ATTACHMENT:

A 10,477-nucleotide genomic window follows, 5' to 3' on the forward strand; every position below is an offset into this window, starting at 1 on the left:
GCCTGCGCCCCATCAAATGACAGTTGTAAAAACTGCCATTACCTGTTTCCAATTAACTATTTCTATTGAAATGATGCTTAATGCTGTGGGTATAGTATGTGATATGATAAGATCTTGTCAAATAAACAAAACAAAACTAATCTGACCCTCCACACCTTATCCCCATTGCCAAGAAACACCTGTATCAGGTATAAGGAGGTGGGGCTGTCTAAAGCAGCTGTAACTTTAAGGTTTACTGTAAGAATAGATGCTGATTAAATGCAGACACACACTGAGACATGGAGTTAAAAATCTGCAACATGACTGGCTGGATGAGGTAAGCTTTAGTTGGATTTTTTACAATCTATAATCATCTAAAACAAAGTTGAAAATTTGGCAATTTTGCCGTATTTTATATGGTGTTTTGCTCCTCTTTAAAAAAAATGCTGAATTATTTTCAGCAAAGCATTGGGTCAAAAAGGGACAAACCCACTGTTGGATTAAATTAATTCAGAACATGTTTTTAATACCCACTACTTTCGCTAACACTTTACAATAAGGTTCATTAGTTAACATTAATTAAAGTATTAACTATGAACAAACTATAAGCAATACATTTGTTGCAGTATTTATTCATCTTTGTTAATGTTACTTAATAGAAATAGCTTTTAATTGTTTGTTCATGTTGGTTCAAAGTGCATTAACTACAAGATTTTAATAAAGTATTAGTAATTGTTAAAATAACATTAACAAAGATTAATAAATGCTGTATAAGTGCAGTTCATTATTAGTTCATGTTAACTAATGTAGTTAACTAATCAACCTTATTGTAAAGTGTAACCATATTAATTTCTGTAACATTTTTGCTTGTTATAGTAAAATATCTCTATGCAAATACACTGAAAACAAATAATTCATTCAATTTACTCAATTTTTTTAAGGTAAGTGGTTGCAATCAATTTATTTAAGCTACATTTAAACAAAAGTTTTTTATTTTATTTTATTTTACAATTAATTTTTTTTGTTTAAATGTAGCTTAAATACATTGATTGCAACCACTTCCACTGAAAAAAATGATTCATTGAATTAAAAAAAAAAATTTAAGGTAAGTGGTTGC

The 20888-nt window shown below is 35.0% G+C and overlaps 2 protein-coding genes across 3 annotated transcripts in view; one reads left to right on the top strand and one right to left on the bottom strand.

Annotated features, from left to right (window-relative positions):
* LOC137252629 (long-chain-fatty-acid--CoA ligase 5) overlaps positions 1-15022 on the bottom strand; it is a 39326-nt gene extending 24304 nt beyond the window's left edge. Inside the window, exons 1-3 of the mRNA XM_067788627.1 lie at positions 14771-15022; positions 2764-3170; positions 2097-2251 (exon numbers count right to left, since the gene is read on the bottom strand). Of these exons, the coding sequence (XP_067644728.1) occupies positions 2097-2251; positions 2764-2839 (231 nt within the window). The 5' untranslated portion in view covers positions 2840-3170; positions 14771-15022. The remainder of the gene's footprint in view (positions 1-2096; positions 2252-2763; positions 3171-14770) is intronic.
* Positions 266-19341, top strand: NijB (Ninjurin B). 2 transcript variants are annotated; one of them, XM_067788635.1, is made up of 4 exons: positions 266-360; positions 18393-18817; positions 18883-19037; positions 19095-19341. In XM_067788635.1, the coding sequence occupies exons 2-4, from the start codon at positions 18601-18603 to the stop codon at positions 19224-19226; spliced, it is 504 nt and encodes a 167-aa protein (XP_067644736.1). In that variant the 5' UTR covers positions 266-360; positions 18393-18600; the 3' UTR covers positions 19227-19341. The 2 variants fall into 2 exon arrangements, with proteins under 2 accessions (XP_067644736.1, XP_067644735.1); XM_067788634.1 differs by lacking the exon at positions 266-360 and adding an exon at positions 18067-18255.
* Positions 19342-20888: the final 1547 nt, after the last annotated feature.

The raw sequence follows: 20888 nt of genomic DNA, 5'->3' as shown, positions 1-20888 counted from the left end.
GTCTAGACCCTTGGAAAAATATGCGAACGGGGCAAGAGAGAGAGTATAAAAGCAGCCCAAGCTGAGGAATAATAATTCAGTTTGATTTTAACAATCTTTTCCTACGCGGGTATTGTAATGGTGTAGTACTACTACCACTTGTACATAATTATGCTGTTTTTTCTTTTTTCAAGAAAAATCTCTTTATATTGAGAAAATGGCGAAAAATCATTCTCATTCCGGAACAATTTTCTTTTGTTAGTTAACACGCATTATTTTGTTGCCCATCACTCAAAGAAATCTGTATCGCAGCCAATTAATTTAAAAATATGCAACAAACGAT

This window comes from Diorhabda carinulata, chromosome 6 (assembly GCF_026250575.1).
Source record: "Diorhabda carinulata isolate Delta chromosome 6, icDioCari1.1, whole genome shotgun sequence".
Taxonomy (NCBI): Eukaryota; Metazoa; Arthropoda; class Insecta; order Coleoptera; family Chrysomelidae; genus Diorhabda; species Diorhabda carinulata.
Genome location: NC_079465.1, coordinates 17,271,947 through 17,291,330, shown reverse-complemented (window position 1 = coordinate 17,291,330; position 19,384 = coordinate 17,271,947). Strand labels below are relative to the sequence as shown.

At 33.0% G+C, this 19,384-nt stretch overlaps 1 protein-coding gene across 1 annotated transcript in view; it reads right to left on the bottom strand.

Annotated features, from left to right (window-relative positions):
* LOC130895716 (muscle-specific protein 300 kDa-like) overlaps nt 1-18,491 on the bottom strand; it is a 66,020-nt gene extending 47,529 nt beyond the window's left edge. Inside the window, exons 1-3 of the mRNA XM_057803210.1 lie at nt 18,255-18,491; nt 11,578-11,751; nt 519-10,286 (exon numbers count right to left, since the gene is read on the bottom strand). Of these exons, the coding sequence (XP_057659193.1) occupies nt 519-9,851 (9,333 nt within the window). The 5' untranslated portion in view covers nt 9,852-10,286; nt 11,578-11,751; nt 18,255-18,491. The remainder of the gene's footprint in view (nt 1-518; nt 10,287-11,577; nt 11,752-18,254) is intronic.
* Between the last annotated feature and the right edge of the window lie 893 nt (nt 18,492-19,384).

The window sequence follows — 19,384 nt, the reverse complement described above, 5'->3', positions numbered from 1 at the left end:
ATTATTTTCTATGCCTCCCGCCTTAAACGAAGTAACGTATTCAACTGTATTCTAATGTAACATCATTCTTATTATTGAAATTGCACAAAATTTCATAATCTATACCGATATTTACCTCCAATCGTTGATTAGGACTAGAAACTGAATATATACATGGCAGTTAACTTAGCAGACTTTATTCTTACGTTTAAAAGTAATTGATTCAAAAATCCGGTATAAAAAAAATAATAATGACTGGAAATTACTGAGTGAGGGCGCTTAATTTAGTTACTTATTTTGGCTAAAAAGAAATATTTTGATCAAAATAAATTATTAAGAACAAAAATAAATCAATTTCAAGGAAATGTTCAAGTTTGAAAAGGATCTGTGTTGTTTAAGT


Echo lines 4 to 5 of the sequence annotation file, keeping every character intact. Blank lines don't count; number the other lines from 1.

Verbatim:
Annotated features, from left to right (window-relative positions):
* LOC137252629 (long-chain-fatty-acid--CoA ligase 5) overlaps positions 1-15022 on the bottom strand; it is a 39326-nt gene extending 24304 nt beyond the window's left edge. Inside the window, exons 1-3 of the mRNA XM_067788627.1 lie at positions 14771-15022; positions 2764-3170; positions 2097-2251 (exon numbers count right to left, since the gene is read on the bottom strand). Of these exons, the coding sequence (XP_067644728.1) occupies positions 2097-2251; positions 2764-2839 (231 nt within the window). The 5' untranslated portion in view covers positions 2840-3170; positions 14771-15022. The remainder of the gene's footprint in view (positions 1-2096; positions 2252-2763; positions 3171-14770) is intronic.